How can I stop?  What will remain unfinished?

My mind swirls.  The waves of confusion are crashing over the sides of my ship.

Maybe, insomnia is making me crazy.  Wait, I still have hope.  Sitting right there in the middle of the storm.


How many of us are operating at a less than an ideal energy load?  Disabilities take an additional amount of emotional and physical effort not easily understood (if it is even possible) by neurotypical people.  However, we all feel exhausted, at times, from life’s challenges.  The day-to-day battle is not mine alone to fight.  The storms we face churn our hearts with an ache for calm.

As we wait out the raging emotions and the weariness, our patience will bear fruit.  We find a place of refuge.  Suffering is a vehicle that can drive us crazy for a season.  But the insanity will subside.  We become resilient.  We know hope – for hope is the child of patience.  And, hope never fails.

Have Courage to Hope
Oil Painting by Rose Wolfe

Who Are We. . . Now?

Charity-Prevail
Photograph by Rose Wokfe

I watched him approach, the summer sun reflecting off the white stick making its own music, tap-click-tap-tap, as it hit the sidewalk.  The girl holding his hand looked to be about 11 years old, my age.  Fascinated by his blank eyes that looked heavenward, I found myself unable to turn away.  Knowing that it was rude to continue my scrutiny, I forced my chin to move; my eyes following at a slower pace.  It was then that I noticed her eyes.  Those clear, brown eyes were staring at me; then, just as quickly, she tilted her chin and looked at the ground.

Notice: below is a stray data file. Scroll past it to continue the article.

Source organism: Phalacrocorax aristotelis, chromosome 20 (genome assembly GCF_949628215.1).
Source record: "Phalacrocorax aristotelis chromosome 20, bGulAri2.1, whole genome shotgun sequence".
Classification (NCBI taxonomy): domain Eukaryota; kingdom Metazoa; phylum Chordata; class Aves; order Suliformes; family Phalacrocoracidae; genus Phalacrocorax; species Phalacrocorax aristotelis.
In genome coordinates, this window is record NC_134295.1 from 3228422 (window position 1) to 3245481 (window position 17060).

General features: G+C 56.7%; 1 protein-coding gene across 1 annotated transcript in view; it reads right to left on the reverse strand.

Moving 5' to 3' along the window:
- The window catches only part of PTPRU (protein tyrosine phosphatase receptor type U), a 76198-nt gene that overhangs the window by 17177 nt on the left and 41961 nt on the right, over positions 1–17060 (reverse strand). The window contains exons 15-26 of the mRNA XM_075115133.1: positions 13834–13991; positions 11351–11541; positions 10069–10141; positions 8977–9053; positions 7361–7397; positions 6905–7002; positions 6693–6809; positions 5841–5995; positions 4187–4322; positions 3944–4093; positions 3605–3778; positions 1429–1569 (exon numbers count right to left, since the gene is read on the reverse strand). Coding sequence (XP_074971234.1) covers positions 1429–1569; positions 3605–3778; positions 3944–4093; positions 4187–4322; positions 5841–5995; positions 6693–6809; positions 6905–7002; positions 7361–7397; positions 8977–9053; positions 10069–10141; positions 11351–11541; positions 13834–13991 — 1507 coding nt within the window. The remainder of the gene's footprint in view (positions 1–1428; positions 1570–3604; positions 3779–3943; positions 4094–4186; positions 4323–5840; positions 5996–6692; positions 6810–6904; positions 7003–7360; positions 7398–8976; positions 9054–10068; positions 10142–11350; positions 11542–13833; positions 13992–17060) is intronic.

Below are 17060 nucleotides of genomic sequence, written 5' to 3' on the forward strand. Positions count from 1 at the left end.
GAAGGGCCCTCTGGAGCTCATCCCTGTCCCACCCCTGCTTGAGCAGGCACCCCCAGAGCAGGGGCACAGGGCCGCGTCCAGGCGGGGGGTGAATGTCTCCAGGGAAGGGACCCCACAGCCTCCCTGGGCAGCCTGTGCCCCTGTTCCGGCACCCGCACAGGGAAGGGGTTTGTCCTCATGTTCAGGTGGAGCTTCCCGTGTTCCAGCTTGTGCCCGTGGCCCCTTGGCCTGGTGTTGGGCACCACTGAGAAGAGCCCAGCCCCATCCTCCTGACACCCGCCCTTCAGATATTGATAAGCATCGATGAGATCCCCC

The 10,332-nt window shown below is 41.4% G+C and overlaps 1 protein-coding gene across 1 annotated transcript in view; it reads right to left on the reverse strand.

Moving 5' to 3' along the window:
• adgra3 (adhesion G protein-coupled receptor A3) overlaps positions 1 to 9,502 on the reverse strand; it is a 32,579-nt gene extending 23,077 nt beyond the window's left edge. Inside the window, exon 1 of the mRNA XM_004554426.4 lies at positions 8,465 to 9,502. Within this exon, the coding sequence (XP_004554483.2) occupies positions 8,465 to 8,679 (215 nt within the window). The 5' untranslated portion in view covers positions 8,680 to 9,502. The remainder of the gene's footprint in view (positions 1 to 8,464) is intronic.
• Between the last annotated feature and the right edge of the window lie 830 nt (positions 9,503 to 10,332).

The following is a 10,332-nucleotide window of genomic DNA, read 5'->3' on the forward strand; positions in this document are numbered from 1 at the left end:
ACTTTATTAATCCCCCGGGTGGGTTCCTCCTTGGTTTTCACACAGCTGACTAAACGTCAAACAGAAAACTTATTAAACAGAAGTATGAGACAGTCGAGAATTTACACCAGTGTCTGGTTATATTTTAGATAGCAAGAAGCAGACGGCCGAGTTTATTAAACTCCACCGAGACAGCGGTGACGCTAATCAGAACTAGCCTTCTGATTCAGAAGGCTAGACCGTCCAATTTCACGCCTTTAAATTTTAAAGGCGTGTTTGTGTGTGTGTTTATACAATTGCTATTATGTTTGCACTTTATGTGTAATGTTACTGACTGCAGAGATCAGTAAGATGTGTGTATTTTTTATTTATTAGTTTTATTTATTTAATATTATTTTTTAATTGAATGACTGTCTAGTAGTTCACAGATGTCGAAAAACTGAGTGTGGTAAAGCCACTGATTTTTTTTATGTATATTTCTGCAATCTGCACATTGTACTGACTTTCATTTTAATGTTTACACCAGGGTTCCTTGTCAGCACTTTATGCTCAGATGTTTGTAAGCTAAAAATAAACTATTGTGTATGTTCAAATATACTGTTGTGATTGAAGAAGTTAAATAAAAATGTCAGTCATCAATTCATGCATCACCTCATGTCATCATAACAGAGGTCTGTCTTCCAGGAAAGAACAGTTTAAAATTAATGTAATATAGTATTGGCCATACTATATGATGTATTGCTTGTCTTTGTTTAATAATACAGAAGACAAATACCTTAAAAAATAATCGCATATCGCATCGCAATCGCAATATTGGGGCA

Eventually, the girl and I became friends for a school year.  Because it was just the two of them, her life centered around her dad’s needs.  Even though I was responsible for the laundry in my home, I still had plenty of time for me.  She didn’t.  Back then, there was no ADA, no reasonable accommodation, and certainly no stoplights that talked or beeped.  It didn’t occur to me until just recently how difficult her life must have been.

A parent with special needs compelling his child into a life of servitude.  She never complained.  He always complained – about the failure of social services.

The next summer, they were forced to move into a housing project that was a community of the marginalized, poor, and disabled.

Where was our charity?